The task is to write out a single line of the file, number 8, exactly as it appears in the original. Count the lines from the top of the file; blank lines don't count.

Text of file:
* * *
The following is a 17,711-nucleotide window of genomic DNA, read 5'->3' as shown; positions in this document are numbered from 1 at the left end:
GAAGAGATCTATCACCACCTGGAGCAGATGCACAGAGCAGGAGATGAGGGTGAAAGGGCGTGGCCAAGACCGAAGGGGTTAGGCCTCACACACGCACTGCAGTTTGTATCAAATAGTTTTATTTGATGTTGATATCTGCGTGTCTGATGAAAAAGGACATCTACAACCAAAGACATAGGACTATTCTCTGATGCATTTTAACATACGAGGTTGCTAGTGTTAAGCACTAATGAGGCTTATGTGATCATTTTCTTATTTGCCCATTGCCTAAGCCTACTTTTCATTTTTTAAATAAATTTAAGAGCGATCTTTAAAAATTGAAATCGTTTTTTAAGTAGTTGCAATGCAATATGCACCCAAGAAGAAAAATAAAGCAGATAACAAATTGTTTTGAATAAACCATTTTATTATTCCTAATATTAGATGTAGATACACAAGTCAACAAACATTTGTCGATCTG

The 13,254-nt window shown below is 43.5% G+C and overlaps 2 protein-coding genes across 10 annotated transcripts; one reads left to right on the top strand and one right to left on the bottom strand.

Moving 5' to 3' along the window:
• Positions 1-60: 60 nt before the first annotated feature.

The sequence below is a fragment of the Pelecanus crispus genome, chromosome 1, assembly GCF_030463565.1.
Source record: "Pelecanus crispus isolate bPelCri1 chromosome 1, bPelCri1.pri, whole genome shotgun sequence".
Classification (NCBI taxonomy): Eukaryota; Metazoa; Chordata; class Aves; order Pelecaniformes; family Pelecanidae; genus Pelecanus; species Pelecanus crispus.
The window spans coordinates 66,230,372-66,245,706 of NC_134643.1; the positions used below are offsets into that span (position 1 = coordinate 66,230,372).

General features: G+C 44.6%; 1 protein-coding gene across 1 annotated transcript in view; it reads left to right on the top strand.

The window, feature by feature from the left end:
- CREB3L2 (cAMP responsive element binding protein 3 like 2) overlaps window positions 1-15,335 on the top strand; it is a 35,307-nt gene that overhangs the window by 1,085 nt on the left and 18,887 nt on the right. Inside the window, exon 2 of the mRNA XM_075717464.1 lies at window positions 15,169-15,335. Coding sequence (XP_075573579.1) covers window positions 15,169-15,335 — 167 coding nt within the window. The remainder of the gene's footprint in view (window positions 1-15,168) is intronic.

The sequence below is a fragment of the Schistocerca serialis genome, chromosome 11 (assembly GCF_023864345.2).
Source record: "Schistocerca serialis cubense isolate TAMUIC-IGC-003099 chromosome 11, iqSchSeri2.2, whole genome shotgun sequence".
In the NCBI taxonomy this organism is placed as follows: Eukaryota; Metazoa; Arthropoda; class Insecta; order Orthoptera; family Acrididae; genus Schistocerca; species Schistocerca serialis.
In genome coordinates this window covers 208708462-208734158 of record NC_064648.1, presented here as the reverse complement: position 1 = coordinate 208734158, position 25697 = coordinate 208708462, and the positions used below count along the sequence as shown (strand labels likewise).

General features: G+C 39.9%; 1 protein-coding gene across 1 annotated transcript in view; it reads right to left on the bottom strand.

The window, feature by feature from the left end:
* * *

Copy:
Classification (NCBI taxonomy): Eukaryota; Metazoa; Chordata; class Aves; order Pelecaniformes; family Pelecanidae; genus Pelecanus; species Pelecanus crispus.